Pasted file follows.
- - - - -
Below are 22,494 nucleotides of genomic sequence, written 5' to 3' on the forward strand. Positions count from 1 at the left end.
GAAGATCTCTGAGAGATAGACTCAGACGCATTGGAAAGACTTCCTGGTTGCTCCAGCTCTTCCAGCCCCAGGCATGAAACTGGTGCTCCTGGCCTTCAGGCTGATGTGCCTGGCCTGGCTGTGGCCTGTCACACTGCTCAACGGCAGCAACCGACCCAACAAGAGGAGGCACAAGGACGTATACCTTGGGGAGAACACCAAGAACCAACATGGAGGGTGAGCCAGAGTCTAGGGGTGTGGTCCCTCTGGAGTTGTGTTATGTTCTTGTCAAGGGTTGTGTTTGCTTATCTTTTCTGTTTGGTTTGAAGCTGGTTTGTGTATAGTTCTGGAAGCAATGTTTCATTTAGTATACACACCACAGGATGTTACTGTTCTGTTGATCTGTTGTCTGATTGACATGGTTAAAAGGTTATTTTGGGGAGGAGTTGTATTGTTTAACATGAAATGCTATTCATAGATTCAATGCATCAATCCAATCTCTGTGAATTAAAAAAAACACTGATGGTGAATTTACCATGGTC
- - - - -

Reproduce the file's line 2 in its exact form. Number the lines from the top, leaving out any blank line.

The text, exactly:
GAAGATCTCTGAGAGATAGACTCAGACGCATTGGAAAGACTTCCTGGTTGCTCCAGCTCTTCCAGCCCCAGGCATGAAACTGGTGCTCCTGGCCTTCAGGCTGATGTGCCTGGCCTGGCTGTGGCCTGTCACACTGCTCAACGGCAGCAACCGACCCAACAAGAGGAGGCACAAGGACGTATACCTTGGGGAGAACACCAAGAACCAACATGGAGGGTGAGCCAGAGTCTAGGGGTGTGGTCCCTCTGGAGTTGTGTTATGTTCTTGTCAAGGGTTGTGTTTGCTTATCTTTTCTGTTTGGTTTGAAGCTGGTTTGTGTATAGTTCTGGAAGCAATGTTTCATTTAGTATACACACCACAGGATGTTACTGTTCTGTTGATCTGTTGTCTGATTGACATGGTTAAAAGGTTATTTTGGGGAGGAGTTGTATTGTTTAACATGAAATGCTATTCATAGATTCAATGCATCAATCCAATCTCTGTGAATTAAAAAAAACACTGATGGTGAATTTACCATGGTC